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The recently emerged novel coronavirus pneumonia, named the coronavirus disease 2019 (COVID-19), shares several clinical characteristics with severe acute respiratory syndrome (SARS) and Middle East respiratory syndrome (MERS), and spread rapidly throughout China in December of 2019 (Huang et al., 2020). The pathogen 2019 novel coronavirus (2019-nCoV) is now named SARS coronavirus 2 (SARS-CoV-2) and is highly infectious. As of Apr. 9, 2020, over 80 000 confirmed cases had been reported, with an estimated mortality rate of 4.0% (Chinese Center for Disease Control and Prevention, 2020). Person-to-person transmission and familial clustering have been reported (Chan et al., 2020; Nishiura et al., 2020; Phan et al., 2020). However, there is no evidence of fetal intrauterine infection in pregnant women who have been infected with SARS-CoV-2 in their third trimester (Chen et al., 2020). It is unclear whether breastfeeding transmits the virus from previously infected and recovered mothers to their babies. Here we report the clinical course of a pregnant woman with COVID-19. In order to determine whether SARS-CoV-2 can be transmitted to newborns through breastfeeding, we measured viral RNA in the patient's breastmilk samples at different time points after delivery.

Article here.

Aim: To compile recommendations and evidence on the practical management of pregnant women with COVIC-19 in order to clarify standards of obstetric care in the face of this new disease.

Methods: Scoping review based on literaature searches in national and international health science databases (Pubmed/Medline, Biblioteca virtual en salud (BVS), Scielo, COCHRANE and CUIDEN) and websites, and additionally by a "snowball" system. MeSH terms were used: "COVID-19", "Pregnancy", "Delivery, Obstetric" "Pregnant Women" and "Maternal". As limits in the search Spanish and English languages were selected. No limits were established in relation to the year of publication or type of article.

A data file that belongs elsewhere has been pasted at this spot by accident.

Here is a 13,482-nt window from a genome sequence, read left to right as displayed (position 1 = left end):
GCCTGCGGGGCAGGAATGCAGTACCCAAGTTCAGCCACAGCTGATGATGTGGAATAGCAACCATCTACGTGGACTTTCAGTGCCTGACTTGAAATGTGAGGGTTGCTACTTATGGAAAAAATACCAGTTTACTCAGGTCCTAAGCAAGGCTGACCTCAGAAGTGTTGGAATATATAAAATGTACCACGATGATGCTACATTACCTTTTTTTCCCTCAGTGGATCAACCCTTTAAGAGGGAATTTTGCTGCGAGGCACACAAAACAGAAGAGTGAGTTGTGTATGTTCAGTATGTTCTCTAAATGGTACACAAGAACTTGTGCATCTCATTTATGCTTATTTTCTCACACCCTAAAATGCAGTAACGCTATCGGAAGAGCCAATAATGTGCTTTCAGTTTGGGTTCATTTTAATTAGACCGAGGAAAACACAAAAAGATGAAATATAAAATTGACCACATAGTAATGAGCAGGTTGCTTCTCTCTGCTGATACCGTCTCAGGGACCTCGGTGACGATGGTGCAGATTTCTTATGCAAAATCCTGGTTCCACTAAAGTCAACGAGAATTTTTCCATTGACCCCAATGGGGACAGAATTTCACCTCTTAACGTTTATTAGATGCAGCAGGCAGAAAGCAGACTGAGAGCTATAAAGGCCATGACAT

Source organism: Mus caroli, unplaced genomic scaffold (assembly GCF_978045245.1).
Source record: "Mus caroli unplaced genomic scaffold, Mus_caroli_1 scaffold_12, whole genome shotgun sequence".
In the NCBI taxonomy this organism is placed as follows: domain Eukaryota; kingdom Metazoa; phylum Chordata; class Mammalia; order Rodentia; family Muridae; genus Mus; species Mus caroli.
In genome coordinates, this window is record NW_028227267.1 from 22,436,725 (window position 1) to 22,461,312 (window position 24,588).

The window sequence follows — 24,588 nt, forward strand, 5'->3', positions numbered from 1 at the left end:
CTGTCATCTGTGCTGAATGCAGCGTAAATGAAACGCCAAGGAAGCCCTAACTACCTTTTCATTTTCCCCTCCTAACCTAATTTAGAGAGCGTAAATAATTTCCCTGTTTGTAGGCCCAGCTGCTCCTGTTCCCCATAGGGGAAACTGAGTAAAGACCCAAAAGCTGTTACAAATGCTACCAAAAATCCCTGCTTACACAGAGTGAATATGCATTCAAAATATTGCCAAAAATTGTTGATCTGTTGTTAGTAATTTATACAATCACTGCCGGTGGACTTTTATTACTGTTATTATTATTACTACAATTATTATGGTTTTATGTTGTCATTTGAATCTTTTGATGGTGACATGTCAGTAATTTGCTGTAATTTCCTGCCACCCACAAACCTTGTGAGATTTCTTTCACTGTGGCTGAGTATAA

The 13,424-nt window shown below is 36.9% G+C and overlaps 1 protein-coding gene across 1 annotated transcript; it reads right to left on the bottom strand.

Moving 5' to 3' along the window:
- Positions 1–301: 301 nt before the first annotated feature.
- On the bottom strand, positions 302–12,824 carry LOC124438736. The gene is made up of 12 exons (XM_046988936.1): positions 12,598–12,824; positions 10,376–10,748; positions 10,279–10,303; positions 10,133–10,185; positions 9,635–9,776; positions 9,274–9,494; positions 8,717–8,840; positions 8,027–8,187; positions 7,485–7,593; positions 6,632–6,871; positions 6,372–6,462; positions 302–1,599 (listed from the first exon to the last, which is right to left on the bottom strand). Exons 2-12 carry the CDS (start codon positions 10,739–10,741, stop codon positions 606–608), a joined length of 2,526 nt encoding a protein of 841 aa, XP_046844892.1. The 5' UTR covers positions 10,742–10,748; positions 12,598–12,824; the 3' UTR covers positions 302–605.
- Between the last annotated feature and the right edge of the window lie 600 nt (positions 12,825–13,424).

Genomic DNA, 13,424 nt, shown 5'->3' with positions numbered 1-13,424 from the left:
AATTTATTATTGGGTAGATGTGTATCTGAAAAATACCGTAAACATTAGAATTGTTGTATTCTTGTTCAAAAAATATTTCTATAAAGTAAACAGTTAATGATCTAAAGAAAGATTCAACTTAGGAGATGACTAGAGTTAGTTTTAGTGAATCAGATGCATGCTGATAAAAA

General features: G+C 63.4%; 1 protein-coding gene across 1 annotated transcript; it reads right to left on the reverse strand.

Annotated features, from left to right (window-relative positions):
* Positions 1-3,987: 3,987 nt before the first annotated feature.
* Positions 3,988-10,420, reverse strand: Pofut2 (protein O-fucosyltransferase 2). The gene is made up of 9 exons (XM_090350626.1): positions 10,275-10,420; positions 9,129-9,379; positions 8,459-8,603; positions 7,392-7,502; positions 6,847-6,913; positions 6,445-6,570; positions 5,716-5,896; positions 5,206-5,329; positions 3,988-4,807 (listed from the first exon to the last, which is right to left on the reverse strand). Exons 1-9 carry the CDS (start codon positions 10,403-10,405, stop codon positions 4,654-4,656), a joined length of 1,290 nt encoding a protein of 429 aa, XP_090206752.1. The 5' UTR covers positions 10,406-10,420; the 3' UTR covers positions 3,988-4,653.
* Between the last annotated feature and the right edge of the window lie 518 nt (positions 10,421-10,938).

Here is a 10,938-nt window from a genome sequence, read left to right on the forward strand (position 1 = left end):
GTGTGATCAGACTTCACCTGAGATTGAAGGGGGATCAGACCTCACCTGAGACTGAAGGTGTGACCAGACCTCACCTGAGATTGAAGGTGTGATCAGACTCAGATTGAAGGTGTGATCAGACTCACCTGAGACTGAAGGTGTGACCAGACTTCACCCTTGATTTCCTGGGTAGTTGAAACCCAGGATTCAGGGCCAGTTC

Results: A total of 49 documents and articles were detected, of which 27 were analyzed, 18 were used, and 9 were discarded because they did not contain practical recommendations. The recommendations were grouped into 9 subjects: Prevention of infection in pregnant women, Prevention of infection in health care personnel attending pregnant women, Form of presentation and severity in pregnant women, Maternal-fetal transmission (vertical and perinatal), Maternal-fetal control of the pregnant woman infected with COVID-19, Control of the severely pregnant woman with COVID-19, Treatment of the pregnant woman with COVID-19, Management and route of termination of labor, Neonatal outcomes in women with COVID-19 and Breastfeeding.

Conclusions: Lack of strong evidence to support many of the recommendations for pregnant women with COVID-19, as they are based on previous experience with SARS-CoV and MERS-CoV infections. Further studies are needed to confirm the appropriateness of many of the recommendations and guidelines for action in the specific case of pregnant women and COVIC-19.

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While SARS-CoV-2 infection has spread rapidly worldwide, data remains scarce about the natural history of infection in pregnant women and the risk of mother-to-fetal transmission. Current data indicates that viral RNA levels in maternal blood are low and there is no evidence of placental infection with SARS-CoV-2. Published reports to date suggest that perinatal transmission of SARSCoV- 2 can occur but is rare. Among 179 newborns tested for SARS-CoV2 at birth from mothers with COVID-19, transmission was suspected in 8 cases, 5 with positive nasopharyngeal SARS-CoV-2 RT-PCR and 3 with SARS-CoV-2 IgM. However, these cases arise from maternal infection close to childbirth and there are no information about exposition during first or second trimester of pregnancy. Welldesigned prospective cohort studies with rigorous judgement criteria are needed to determine the incidence and risk factors for perinatal transmission of SARS-CoV-2.